Tangerine Dream’s breakthrough album Phaedra.

Their breakthrough followed in 1974 with the album Phaedra, their reputation bolstered by their epic gigs, which could go on for six hours, often in darkness, with the audience completely still. They played a lot of gigs in churches, which suited their monumental, atmospheric sound, but were banned from all Catholic churches around the world in 1975 by no less an individual than Pope Paul VI, after a gig at Reims Cathedral in France at which the promoters tried to squeeze 5,000 people into a space suitable for 2,000.

The band’s personnel has shifted constantly, with Froese the only consistent member, joined by more than 20 others over the years. The current line-up consists of multi-instrumentalist Thorsten Quaeschning, who has been with the band for 14 years, 12 of them as a performing member; violinist Hoshiko Yamane, who joined in 2011; and electronic musician Ulrich Schnauss, who joined in 2014.

Quaeschning, whose background is in classical composition, says his audition for the band was a nerve-racking affair. “It was very similar to every new Tangerine Dream guy. Edgar told me to go to the piano and improvise for 15 minutes in A minor or whatever.”

Bur working with Froese, he says, “was not maybe as much pressure as you’d think. Edgar was always like the prototype of a boss, but we worked well together. We had the same tastes in music, and he was a very good teacher. We spent years and years together, and he told me everything he knew about programming sequencers; Tangerine Dream has very specific scales that it uses.”

Edgar Froese.

Froese, who famously once said “there is no death, there is just a change of our cosmic address”, assembled the current line-up just before his death, also getting rid of the band’s percussionist, saxophonist and guitarist.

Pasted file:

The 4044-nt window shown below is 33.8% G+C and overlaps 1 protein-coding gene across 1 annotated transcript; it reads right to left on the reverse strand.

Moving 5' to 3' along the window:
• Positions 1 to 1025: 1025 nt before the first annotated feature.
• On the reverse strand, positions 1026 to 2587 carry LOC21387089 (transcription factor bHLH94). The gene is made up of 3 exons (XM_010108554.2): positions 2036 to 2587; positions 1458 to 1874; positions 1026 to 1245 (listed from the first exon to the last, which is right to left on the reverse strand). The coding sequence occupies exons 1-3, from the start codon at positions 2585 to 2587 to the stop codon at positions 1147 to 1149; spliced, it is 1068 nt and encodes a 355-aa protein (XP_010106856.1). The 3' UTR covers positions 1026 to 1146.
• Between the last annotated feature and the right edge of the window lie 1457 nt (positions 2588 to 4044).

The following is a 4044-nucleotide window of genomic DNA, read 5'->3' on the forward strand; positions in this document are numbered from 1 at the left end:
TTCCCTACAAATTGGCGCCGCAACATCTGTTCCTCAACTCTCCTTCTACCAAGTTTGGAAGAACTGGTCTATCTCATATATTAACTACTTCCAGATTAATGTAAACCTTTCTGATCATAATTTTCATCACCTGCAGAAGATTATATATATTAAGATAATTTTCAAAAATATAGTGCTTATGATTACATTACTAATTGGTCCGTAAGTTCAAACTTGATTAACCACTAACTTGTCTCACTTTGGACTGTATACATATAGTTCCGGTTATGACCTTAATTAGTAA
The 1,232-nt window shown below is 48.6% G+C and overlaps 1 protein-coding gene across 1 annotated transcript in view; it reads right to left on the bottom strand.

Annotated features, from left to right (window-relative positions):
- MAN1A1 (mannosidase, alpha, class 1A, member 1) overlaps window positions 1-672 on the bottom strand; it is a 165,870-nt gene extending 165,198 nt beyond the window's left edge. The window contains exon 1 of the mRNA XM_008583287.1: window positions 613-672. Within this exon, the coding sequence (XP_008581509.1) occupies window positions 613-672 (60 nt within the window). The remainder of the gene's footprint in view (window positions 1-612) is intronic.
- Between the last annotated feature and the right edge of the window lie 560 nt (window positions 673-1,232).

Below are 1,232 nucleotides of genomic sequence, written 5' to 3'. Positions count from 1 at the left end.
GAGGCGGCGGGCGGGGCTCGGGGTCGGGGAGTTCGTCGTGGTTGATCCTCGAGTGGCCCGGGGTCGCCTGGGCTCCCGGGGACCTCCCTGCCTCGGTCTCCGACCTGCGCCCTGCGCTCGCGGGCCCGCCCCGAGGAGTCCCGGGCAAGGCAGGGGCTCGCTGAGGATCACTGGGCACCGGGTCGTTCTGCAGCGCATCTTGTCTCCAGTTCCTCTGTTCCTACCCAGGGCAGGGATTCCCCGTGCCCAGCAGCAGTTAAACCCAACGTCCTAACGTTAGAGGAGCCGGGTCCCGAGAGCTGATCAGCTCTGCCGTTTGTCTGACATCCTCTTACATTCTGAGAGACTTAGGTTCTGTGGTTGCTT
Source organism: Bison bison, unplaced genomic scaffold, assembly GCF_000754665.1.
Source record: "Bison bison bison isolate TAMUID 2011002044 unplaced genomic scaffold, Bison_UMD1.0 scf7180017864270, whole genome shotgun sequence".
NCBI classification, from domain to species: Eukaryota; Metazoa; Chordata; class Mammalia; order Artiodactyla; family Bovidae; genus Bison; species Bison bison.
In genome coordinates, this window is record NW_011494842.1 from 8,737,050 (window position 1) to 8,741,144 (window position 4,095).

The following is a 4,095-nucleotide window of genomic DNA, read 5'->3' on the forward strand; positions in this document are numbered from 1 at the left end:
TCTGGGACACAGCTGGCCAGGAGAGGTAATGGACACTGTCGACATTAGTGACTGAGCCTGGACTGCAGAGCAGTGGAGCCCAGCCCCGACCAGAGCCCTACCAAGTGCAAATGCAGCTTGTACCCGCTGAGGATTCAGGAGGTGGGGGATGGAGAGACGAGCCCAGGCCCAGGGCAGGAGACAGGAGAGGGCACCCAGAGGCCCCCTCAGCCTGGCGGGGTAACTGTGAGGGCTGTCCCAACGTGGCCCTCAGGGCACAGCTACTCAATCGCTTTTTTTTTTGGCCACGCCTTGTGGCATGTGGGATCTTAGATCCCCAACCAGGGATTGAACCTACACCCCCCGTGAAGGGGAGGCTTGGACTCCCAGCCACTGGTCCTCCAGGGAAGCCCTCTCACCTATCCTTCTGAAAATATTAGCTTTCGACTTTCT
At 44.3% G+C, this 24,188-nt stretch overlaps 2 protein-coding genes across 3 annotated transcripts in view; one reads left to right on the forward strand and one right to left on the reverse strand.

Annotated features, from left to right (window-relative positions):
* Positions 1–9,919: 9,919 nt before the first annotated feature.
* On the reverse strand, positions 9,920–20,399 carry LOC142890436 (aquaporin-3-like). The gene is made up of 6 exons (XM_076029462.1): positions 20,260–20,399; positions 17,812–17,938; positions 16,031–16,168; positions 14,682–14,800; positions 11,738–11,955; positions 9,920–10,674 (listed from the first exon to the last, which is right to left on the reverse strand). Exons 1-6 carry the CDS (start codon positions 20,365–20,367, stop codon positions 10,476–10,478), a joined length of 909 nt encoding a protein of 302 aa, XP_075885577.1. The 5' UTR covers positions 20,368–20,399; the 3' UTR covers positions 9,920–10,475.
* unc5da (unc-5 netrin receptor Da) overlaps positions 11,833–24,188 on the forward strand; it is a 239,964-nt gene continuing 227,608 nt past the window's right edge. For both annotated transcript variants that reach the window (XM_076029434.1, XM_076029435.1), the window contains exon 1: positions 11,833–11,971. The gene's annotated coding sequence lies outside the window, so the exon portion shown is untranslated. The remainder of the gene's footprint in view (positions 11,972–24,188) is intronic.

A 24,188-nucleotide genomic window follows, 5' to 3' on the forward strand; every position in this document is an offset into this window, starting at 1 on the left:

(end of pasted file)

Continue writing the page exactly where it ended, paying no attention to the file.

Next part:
“Before Edgar’s passing he had a last vision for Tangerine Dream, of the so-called ‘Quantum Years’,” says Acquaye-Froese. “Edgar was very interested in quantum physics and philosophy, and had the idea to translate recent scientific knowledge into music. So he introduced his ideas to the new formation of the band – Thorsten, Ulrich and Hoshiko – and they performed together for the first time in Melbourne in November 2014. Then in January 2015 Edgar died. Of course especially the first year after Edgar’s death was a tough time, but keeping the music alive with his very talented musicians was at least a little comfort for the immense loss.”

Adds Quaeschning: “He’d told Bianca a very exact plan. We’re doing this because Edgar wanted it. He left us about 10 years of musical sketches. I think he wanted to go back to sequencer-driven music rather than the more entertaining stuff with sax and bongos.”

Also honouring Froese’s legacy is the feature-length documentary Revolution Of Sound: Tangerine Dream, directed by Margarete Kreuzer, which premiered at the Berlinale film festival last week. “I’m so happy that a film about Edgar and his band could be realised,” says Acquaye-Froese. “I’m sure Edgar contributed to the realisation of this film – from his new, cosmic address.”

Tangerine Dream, Feb 26, 7pm, AC Hall, Baptist University, 224 Waterloo Rd, Kowloon Tong, HK$280-HK$480 (advance), HK$380-HK$580 (door). Inquiries: 2783 0135